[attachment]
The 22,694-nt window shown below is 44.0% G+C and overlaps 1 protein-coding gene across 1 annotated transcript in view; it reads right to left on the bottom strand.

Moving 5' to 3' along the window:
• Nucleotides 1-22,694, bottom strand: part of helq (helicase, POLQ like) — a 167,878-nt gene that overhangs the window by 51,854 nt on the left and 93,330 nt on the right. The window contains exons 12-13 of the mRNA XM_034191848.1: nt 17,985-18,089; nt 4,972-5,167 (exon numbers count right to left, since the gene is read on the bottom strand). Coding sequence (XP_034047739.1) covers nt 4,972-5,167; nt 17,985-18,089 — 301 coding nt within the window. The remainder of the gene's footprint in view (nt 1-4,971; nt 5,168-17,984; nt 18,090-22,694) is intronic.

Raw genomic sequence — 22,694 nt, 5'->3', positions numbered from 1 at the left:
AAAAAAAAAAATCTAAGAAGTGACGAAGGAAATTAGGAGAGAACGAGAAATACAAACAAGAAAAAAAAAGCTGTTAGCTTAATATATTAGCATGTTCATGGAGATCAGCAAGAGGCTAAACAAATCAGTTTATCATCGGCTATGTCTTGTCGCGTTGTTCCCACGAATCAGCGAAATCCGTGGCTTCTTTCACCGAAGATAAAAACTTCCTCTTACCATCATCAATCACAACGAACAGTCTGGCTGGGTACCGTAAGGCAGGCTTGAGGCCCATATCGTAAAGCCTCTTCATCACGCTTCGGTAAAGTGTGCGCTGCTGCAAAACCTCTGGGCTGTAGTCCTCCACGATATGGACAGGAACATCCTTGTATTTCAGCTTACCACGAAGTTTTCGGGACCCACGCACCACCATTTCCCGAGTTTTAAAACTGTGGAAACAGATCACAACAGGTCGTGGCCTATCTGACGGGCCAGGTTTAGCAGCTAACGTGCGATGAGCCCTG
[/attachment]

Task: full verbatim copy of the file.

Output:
The 22,694-nt window shown below is 44.0% G+C and overlaps 1 protein-coding gene across 1 annotated transcript in view; it reads right to left on the bottom strand.

Moving 5' to 3' along the window:
• Nucleotides 1-22,694, bottom strand: part of helq (helicase, POLQ like) — a 167,878-nt gene that overhangs the window by 51,854 nt on the left and 93,330 nt on the right. The window contains exons 12-13 of the mRNA XM_034191848.1: nt 17,985-18,089; nt 4,972-5,167 (exon numbers count right to left, since the gene is read on the bottom strand). Coding sequence (XP_034047739.1) covers nt 4,972-5,167; nt 17,985-18,089 — 301 coding nt within the window. The remainder of the gene's footprint in view (nt 1-4,971; nt 5,168-17,984; nt 18,090-22,694) is intronic.

Raw genomic sequence — 22,694 nt, 5'->3', positions numbered from 1 at the left:
AAAAAAAAAAATCTAAGAAGTGACGAAGGAAATTAGGAGAGAACGAGAAATACAAACAAGAAAAAAAAAGCTGTTAGCTTAATATATTAGCATGTTCATGGAGATCAGCAAGAGGCTAAACAAATCAGTTTATCATCGGCTATGTCTTGTCGCGTTGTTCCCACGAATCAGCGAAATCCGTGGCTTCTTTCACCGAAGATAAAAACTTCCTCTTACCATCATCAATCACAACGAACAGTCTGGCTGGGTACCGTAAGGCAGGCTTGAGGCCCATATCGTAAAGCCTCTTCATCACGCTTCGGTAAAGTGTGCGCTGCTGCAAAACCTCTGGGCTGTAGTCCTCCACGATATGGACAGGAACATCCTTGTATTTCAGCTTACCACGAAGTTTTCGGGACCCACGCACCACCATTTCCCGAGTTTTAAAACTGTGGAAACAGATCACAACAGGTCGTGGCCTATCTGACGGGCCAGGTTTAGCAGCTAACGTGCGATGAGCCCTG